I know many who read this will fall into two neat rows: A) Why, dumb-dumb, do you even pay attention to this?; and B) We don't care, stop whining, go take a nothing day and suddenly make it all seem worthwhile.
But nearly 30 years ago I began to have the singular experience of being written about and found it instantly valuable for any journalist or writer, because you get to watch in real-time as other journalists and writers make mistakes, flub facts, mishear quotes, or, often, deliberately lie, leave out inconvenient facts, or throw the ones they do use completely out of proportion. Only you know the literal truth (if you're lucky), and thus only you can fully measure how goldarned wrong the other guy is. It would make me shudder to think that I might be trampling over as many sweet tulips of accuracy in my own work.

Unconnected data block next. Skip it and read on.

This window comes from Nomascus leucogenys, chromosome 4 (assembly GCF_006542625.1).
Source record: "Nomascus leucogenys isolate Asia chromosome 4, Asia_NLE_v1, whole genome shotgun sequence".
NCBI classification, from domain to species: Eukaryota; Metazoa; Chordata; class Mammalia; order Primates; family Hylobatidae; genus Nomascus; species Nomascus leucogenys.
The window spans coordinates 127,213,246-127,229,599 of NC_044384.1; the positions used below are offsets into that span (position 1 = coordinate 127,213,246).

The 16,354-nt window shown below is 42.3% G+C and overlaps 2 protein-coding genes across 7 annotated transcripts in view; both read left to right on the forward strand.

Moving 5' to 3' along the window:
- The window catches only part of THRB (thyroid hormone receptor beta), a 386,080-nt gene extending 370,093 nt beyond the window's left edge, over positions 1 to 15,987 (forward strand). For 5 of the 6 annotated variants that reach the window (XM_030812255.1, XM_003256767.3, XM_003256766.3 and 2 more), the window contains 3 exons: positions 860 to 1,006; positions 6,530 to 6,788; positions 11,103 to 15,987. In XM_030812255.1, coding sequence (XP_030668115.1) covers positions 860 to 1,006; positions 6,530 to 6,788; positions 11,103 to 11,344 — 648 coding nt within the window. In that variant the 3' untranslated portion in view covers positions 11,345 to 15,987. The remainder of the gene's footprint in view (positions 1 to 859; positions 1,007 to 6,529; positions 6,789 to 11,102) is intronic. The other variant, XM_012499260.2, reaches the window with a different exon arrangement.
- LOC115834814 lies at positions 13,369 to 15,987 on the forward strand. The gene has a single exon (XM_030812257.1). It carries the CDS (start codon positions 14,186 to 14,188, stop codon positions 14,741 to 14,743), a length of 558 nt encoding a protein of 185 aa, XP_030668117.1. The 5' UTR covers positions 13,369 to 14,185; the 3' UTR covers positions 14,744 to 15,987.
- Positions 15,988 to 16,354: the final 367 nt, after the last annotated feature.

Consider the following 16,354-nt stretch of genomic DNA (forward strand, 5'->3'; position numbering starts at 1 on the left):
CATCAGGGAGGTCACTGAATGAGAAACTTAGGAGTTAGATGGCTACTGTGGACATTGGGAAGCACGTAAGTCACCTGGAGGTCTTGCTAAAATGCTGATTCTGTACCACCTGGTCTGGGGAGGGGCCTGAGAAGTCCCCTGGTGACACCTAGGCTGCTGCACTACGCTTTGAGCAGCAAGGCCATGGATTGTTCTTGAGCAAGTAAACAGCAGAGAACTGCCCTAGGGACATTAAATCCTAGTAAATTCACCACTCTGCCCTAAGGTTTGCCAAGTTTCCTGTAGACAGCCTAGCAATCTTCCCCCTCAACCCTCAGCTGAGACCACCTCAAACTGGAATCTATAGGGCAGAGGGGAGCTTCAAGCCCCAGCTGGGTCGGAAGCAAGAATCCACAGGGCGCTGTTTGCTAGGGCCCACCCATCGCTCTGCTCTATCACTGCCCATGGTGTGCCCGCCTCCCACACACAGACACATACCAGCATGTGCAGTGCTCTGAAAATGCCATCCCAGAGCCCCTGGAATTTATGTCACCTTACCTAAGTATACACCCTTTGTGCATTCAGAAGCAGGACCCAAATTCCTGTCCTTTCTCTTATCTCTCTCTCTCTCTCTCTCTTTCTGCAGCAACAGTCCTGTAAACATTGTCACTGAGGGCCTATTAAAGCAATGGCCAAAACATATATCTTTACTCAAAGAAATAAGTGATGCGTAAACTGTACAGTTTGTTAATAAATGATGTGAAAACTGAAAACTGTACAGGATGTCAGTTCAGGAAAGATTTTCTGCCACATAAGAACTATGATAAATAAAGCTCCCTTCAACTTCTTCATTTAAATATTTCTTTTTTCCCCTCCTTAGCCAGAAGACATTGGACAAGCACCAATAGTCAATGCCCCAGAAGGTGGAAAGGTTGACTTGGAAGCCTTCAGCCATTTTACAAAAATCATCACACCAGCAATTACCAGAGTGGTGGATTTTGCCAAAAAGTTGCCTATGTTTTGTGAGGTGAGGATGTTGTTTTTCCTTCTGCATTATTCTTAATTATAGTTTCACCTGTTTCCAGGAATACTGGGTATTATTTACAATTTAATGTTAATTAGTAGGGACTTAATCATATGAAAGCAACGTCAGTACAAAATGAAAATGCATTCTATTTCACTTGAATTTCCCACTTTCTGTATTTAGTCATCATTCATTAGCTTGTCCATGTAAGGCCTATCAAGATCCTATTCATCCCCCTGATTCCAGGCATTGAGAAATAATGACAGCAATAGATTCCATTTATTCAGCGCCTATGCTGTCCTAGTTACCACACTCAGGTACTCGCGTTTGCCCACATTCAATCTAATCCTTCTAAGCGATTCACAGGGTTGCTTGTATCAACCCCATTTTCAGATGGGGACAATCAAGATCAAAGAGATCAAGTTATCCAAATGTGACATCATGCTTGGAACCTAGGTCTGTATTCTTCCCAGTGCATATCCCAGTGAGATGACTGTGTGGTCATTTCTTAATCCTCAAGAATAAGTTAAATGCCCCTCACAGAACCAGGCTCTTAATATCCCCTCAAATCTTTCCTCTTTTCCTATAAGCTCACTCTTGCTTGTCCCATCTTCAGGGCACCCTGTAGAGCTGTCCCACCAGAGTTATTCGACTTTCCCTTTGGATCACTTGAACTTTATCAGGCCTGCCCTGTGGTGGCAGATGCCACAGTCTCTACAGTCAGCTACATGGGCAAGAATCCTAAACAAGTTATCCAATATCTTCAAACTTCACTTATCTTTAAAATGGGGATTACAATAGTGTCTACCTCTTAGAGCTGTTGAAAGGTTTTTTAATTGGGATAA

Today, of course, there is the added dimension of political character assassination, which turns the game of mistakes and/or misdirections into three-dimensional Star Trek chess. And this is one of those stories.